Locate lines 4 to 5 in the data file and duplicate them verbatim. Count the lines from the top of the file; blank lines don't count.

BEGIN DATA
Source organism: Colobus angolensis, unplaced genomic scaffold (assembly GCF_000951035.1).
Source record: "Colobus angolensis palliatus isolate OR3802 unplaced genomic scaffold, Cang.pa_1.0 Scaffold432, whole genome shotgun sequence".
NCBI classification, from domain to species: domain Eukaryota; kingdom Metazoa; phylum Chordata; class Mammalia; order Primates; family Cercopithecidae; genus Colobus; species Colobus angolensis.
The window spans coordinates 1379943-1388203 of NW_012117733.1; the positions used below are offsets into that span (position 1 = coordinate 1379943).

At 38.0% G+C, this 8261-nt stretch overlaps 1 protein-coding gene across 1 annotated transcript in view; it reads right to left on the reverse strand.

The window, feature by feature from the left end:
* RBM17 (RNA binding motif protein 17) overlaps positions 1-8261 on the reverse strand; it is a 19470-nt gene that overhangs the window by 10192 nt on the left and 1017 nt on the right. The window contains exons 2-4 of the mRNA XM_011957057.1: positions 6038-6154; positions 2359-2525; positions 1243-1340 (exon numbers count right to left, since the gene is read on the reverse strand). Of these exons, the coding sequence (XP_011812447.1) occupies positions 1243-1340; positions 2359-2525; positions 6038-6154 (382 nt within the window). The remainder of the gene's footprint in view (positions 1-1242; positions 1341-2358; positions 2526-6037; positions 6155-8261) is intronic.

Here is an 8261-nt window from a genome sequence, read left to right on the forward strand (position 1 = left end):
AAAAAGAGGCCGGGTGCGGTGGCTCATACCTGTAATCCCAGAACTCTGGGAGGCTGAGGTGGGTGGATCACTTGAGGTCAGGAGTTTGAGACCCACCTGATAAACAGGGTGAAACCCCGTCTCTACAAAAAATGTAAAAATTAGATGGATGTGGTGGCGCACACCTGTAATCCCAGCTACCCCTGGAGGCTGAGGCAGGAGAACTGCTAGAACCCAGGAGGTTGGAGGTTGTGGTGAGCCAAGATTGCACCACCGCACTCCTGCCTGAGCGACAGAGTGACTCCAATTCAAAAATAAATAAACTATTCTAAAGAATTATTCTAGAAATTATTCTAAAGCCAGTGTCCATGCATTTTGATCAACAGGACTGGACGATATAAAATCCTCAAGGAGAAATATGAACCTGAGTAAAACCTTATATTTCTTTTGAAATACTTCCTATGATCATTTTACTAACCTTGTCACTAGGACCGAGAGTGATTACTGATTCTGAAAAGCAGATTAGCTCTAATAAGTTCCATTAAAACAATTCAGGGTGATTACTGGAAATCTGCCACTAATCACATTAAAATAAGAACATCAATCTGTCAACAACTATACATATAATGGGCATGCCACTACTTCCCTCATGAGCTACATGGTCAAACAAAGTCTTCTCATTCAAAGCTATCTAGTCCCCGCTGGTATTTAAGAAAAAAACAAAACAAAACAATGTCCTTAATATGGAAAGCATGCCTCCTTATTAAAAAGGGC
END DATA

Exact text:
The window spans coordinates 1379943-1388203 of NW_012117733.1; the positions used below are offsets into that span (position 1 = coordinate 1379943).

At 38.0% G+C, this 8261-nt stretch overlaps 1 protein-coding gene across 1 annotated transcript in view; it reads right to left on the reverse strand.